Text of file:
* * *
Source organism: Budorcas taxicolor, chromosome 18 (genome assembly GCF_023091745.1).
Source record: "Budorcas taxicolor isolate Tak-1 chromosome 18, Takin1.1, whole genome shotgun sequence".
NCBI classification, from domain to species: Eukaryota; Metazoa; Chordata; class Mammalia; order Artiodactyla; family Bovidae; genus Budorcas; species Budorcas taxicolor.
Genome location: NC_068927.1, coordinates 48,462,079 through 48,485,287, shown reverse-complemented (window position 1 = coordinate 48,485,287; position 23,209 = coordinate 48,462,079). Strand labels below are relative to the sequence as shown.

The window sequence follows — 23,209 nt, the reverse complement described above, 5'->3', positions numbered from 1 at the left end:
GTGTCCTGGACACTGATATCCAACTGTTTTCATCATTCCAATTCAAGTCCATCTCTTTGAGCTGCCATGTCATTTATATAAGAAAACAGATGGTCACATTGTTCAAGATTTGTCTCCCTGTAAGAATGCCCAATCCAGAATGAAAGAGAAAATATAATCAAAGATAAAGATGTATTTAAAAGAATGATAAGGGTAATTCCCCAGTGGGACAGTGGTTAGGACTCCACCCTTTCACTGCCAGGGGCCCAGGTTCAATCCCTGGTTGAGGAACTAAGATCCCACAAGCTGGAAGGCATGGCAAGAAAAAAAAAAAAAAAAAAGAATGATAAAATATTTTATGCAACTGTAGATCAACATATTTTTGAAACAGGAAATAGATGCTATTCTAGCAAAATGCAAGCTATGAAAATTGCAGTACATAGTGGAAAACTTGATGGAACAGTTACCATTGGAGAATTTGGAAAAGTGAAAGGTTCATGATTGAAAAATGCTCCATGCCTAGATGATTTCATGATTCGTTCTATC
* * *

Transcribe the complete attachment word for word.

Source organism: Budorcas taxicolor, chromosome 18 (genome assembly GCF_023091745.1).
Source record: "Budorcas taxicolor isolate Tak-1 chromosome 18, Takin1.1, whole genome shotgun sequence".
NCBI classification, from domain to species: Eukaryota; Metazoa; Chordata; class Mammalia; order Artiodactyla; family Bovidae; genus Budorcas; species Budorcas taxicolor.
Genome location: NC_068927.1, coordinates 48,462,079 through 48,485,287, shown reverse-complemented (window position 1 = coordinate 48,485,287; position 23,209 = coordinate 48,462,079). Strand labels below are relative to the sequence as shown.

The window sequence follows — 23,209 nt, the reverse complement described above, 5'->3', positions numbered from 1 at the left end:
GTGTCCTGGACACTGATATCCAACTGTTTTCATCATTCCAATTCAAGTCCATCTCTTTGAGCTGCCATGTCATTTATATAAGAAAACAGATGGTCACATTGTTCAAGATTTGTCTCCCTGTAAGAATGCCCAATCCAGAATGAAAGAGAAAATATAATCAAAGATAAAGATGTATTTAAAAGAATGATAAGGGTAATTCCCCAGTGGGACAGTGGTTAGGACTCCACCCTTTCACTGCCAGGGGCCCAGGTTCAATCCCTGGTTGAGGAACTAAGATCCCACAAGCTGGAAGGCATGGCAAGAAAAAAAAAAAAAAAAAAGAATGATAAAATATTTTATGCAACTGTAGATCAACATATTTTTGAAACAGGAAATAGATGCTATTCTAGCAAAATGCAAGCTATGAAAATTGCAGTACATAGTGGAAAACTTGATGGAACAGTTACCATTGGAGAATTTGGAAAAGTGAAAGGTTCATGATTGAAAAATGCTCCATGCCTAGATGATTTCATGATTCGTTCTATC